Whenever I look at a character, I am always asking them: ‘What can you tell me that you have not told anyone before?’ Eleanor had been on my radar for quite a while because she kept cropping up in cameo roles in my novels. I began asking her that question, and the answers proved very fascinating because there is an awful lot that has not been said about her before, or has been said with a very different slant. Readers keep writing to me saying ‘This feels like the real and definitive Eleanor out of all the fiction that I’ve read.’ Obviously I’m very pleased about that, but it is the result of intensive and extensive research.

How did you become involved in writing the companion novel to the film, First Knight, and how did the experience differ to writing your own novels?

My agent happened to sit next to another agent at the Frankfurt book fair who had been employed by the film company to find a writer to turn the script of First Knight into a novel. My agent said she had such a writer on her books and that was how it came about. Being as I had a script I had to adapt, it made it a lot easier; it wasn’t as if my page was entirely blank to begin with. All I basically had to do was put in link scenes and some extra descriptions. So in many ways it was a quick write.

Your first novel, The Wild Hunt, was published in 1989. You must have seen many changes in publishing in the past quarter of a century?

The Wild Hunt was published in 1990 having been accepted the previous year. Indeed there have been changes. The rise of the Internet, the rise of self publishing, which is both a blessing and a curse. I think it’s wonderful that authors are now able to get their work out there to readers more easily; our technology has made that possible. But at the same time not all novels are ready to be published when their eager authors put them out there. It’s always best to seek out professional advice on editing and cover design if you are self publishing, and to seek out professional critiquing services, if you’re at the start of your career and you think you would like to self publish.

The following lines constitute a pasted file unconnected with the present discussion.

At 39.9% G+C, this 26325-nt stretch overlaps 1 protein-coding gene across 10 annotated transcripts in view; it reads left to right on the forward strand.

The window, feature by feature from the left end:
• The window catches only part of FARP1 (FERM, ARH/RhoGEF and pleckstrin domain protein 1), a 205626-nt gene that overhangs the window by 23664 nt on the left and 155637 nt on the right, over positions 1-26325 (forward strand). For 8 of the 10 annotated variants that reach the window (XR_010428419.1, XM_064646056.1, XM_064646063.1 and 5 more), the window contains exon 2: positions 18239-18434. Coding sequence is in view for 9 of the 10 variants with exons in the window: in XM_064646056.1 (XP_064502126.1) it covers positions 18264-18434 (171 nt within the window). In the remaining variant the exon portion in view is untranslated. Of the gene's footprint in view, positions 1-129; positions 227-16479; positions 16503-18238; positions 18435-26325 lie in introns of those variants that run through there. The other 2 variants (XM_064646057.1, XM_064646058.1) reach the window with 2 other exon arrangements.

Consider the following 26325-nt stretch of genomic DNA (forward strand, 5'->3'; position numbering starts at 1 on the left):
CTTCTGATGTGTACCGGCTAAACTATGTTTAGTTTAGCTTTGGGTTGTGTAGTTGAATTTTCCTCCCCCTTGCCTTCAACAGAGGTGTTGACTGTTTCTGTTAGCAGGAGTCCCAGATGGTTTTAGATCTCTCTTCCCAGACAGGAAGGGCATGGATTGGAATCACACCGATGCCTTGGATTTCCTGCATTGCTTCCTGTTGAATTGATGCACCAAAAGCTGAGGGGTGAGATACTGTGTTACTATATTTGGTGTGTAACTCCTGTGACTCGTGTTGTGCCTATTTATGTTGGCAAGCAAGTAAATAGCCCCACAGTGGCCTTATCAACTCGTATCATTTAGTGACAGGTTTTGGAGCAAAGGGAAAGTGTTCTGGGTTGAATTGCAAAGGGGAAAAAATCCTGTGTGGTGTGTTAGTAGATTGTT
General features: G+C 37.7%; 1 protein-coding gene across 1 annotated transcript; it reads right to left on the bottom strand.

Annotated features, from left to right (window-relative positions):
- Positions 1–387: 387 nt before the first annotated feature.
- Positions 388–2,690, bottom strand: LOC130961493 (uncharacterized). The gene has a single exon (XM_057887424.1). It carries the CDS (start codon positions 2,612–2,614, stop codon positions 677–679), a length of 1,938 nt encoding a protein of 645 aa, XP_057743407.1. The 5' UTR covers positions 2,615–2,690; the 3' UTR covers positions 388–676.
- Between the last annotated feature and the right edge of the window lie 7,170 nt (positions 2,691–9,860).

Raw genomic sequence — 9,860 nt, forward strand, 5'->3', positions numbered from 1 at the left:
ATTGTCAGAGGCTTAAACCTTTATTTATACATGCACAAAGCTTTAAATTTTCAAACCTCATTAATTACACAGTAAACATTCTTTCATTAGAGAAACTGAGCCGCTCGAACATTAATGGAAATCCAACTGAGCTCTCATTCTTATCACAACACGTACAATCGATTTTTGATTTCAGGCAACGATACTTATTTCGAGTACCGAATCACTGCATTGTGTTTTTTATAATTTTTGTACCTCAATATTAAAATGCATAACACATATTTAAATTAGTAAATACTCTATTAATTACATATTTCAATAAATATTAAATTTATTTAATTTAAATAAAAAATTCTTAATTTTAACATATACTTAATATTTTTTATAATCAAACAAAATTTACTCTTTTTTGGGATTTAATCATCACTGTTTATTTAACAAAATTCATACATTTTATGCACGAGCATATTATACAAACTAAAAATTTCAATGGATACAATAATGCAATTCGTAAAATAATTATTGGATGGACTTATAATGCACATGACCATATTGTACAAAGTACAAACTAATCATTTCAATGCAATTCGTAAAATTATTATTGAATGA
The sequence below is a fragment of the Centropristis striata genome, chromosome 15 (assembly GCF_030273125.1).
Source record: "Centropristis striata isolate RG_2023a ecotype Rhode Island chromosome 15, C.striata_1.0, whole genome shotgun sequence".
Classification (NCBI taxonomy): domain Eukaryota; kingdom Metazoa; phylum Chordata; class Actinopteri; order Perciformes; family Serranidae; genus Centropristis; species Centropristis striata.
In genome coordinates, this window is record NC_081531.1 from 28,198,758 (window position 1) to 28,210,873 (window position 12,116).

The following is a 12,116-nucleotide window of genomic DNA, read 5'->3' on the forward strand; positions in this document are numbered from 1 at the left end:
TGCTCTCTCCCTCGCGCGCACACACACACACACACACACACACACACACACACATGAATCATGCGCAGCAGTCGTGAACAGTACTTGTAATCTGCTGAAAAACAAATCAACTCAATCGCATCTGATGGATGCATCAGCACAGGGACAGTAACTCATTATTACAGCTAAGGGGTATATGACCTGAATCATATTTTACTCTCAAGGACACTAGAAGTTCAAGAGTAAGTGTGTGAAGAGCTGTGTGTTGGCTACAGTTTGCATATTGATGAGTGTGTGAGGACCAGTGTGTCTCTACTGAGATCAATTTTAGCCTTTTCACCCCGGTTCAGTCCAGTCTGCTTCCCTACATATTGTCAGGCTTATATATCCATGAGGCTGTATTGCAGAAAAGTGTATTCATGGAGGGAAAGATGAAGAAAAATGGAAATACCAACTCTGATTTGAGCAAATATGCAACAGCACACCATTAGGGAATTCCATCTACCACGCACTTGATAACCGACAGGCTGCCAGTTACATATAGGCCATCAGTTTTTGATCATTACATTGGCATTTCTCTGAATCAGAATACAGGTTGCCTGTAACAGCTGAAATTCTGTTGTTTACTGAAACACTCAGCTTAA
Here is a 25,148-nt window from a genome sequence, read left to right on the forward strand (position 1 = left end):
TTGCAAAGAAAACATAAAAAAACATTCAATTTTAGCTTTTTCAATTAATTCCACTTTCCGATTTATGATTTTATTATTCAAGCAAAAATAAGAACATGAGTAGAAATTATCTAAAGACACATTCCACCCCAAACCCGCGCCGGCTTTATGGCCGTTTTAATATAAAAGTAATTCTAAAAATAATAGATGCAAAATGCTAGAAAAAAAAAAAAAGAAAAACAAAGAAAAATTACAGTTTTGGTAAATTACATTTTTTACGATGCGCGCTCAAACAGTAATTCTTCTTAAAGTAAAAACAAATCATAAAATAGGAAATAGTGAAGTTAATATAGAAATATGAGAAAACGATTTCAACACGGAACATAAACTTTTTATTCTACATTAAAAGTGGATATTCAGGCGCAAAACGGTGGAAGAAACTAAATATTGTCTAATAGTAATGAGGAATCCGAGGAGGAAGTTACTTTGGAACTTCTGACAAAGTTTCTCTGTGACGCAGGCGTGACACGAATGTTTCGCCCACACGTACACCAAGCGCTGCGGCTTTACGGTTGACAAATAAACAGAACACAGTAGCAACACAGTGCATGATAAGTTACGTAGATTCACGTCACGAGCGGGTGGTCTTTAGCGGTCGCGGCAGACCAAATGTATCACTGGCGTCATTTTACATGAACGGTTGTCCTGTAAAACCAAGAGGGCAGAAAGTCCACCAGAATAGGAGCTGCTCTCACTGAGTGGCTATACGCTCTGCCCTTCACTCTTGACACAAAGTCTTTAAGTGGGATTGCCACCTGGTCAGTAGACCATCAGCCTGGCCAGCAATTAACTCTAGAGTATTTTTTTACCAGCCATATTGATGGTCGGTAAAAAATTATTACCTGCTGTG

What three pieces of advice would you offer to up-and-coming writers today?

Most importantly, enjoy what you do. Have a good time telling the story. Writing should be fun.
Sure there are rules for writing, but in the words of Captain Barbosa from The Pirates of the Caribbean they are more like guidelines really. Don’t ever become their slave.
Be professional. If you have a professional attitude to your work and to social media, it will stand you in good stead as a platform from which to promote your work

Your writing is so visual, perfect for the film medium. Are there plans to see any of your own books made into TV or film?

It’s not as easy as it seems from the outside especially with historical which tend to have huge budgets because of the costumes. You may find some of the really big named authors such as Philippa Gregory or Bernard Cornwell obtaining film and TV contracts, but there are only so many historical series that are made. My agency in the UK is a film and TV agency and they have contacts in the industry and do their best. As yet nothing has happened although we have had a few nibbles interest round the edges. Let’s hope someone comes and takes a proper bite! I have my fingers crossed for Eleanor or William Marshal.

Can you tell us your future writing plans?

I have the third novel in my Eleanor of Aquitaine Trilogy to write The Autumn Throne. After that I shall be returning to William Marshal to write the story of what he did in his missing years in the Holy Land.